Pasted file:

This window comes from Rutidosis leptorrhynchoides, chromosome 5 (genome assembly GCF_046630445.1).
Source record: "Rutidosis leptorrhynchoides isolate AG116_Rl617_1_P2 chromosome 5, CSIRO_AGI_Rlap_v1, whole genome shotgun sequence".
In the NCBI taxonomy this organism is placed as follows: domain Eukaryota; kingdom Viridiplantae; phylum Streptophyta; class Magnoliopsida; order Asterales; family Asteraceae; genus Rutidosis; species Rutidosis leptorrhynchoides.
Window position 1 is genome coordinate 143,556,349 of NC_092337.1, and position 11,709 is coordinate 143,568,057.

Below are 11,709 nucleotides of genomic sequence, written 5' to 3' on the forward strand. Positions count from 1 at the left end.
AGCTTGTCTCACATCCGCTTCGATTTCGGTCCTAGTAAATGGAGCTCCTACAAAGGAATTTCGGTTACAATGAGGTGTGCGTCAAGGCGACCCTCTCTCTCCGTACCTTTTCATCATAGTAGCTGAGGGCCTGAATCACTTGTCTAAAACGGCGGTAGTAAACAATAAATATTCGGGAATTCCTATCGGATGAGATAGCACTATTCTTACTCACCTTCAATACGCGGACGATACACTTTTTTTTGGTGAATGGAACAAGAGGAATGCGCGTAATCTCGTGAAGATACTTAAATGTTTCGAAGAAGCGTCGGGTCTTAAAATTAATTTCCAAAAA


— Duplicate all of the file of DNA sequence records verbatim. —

This window comes from Rutidosis leptorrhynchoides, chromosome 5 (genome assembly GCF_046630445.1).
Source record: "Rutidosis leptorrhynchoides isolate AG116_Rl617_1_P2 chromosome 5, CSIRO_AGI_Rlap_v1, whole genome shotgun sequence".
In the NCBI taxonomy this organism is placed as follows: domain Eukaryota; kingdom Viridiplantae; phylum Streptophyta; class Magnoliopsida; order Asterales; family Asteraceae; genus Rutidosis; species Rutidosis leptorrhynchoides.
Window position 1 is genome coordinate 143,556,349 of NC_092337.1, and position 11,709 is coordinate 143,568,057.

Below are 11,709 nucleotides of genomic sequence, written 5' to 3' on the forward strand. Positions count from 1 at the left end.
AGCTTGTCTCACATCCGCTTCGATTTCGGTCCTAGTAAATGGAGCTCCTACAAAGGAATTTCGGTTACAATGAGGTGTGCGTCAAGGCGACCCTCTCTCTCCGTACCTTTTCATCATAGTAGCTGAGGGCCTGAATCACTTGTCTAAAACGGCGGTAGTAAACAATAAATATTCGGGAATTCCTATCGGATGAGATAGCACTATTCTTACTCACCTTCAATACGCGGACGATACACTTTTTTTTGGTGAATGGAACAAGAGGAATGCGCGTAATCTCGTGAAGATACTTAAATGTTTCGAAGAAGCGTCGGGTCTTAAAATTAATTTCCAAAAA